The humble home in Tupelo where Elvis Presley was born
The humble home in Tupelo where Elvis Presley was born

Tupelo, Honey!

ELVIS! was born in Tupelo, crowned the King of Rock ’n’ Roll, and became such a legend—and punchline—that the man himself is almost beside the point. Almost.

We’ve been rambling hard during this hottest summer in history (so far), paying our respects at various shrines and reliquaries across the Deep South. But take it from those faithful devotees of yore who crawled on bloody knees across the desert to genuflect at a splinter of the true cross or wash in the healing waters of Fatima—pilgrimages are not supposed to be a stroll in the park. How you get there is where you’re going; at least, that’s what folks way smarter than me say.

So join me now, won’t you, as we wrap up our yatra in Tupelo, Mississippi, a town of not quite 40,000 souls situated about 100 miles southeast of Memphis? This stop on our sacred expedition might not be literary, but it damn sure qualifies as Shakespearean.

Why Tupelo? Well, it was the first city to enjoy electrification courtesy of the Tennessee Valley Authority. Its location along the Natchez Trace Parkway and astride a few railroad lines has lately made it attractive for commercial interests like Toyota. There’s a nearby Civil War battlefield and a 10,000-seat indoor arena that boasts Disney on Ice and WWE extravaganzas. So far, so meh.

Then there’s that set of twins born to Gladys and Vernon Presley in a two-room shack Vernon built himself. Only one baby survived, a real mama’s boy named Elvis.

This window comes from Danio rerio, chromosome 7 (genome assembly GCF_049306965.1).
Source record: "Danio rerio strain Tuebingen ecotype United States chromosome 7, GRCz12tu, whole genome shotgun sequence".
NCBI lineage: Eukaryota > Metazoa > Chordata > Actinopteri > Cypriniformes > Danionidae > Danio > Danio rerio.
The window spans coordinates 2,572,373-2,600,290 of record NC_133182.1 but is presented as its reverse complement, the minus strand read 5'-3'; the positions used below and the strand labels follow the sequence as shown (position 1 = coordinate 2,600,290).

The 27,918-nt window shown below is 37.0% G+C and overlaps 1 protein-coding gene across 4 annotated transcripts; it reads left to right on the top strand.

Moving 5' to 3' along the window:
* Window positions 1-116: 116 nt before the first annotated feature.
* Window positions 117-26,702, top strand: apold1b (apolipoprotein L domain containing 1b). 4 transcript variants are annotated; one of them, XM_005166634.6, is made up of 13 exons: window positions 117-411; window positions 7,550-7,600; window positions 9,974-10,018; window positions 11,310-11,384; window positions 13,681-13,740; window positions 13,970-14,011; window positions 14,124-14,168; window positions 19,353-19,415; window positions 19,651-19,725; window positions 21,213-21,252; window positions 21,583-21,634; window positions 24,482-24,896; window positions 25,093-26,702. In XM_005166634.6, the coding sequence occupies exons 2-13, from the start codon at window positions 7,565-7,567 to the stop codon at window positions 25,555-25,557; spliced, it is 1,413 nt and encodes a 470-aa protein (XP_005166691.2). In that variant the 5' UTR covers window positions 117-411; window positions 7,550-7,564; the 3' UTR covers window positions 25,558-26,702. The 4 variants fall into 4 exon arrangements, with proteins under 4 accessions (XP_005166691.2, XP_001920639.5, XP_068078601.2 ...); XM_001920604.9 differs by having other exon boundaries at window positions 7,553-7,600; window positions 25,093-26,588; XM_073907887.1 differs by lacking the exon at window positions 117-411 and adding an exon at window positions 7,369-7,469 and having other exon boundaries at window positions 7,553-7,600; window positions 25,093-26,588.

Ninety years on, twenty bucks lets you gaze upon that Tupelo shanty. It’s been spiffed up a bit since they moved it from the original location to the Elvis Presley Birthplace. Bonus: his childhood Pentecostal church came along to make the site a two-fer attraction. Plus, there’s a very fun Elvis museum—a tad idolatrous, but hey…Elvis!—and the inevitable gift shop where you can drop coin on a commemorative whatever.

Full disclosure: I unironically love the Elvis Birthplace shrine, and judging by the busloads of all-American attraction attenders, I am not the only one. It’s a place to pay respects to Young Elvis, a dirt-poor kid who was, essentially, a genius for a few years in the 1950s. His creative flash—a distinctly personal amalgam of related-yet-distinct strands of southern American music—changed the trajectory of popular music worldwide.

No Elvis, no Beatles. That’s an equation as world-changing as E=mc2.

John Lennon once explained the genius of that Elvis.

“Nothing affected me until I heard Elvis,” the Beatle said. “Without Elvis, there would be no Beatles.”

No Elvis, no Beatles. That’s an equation as world-changing as E=mc2.

The Elvis that matters hinges entirely on the roughly 50 sides he recorded from 1954 to 1958 and the nuclear blast of energy he brought to his live performances. Everything after that is sideshow.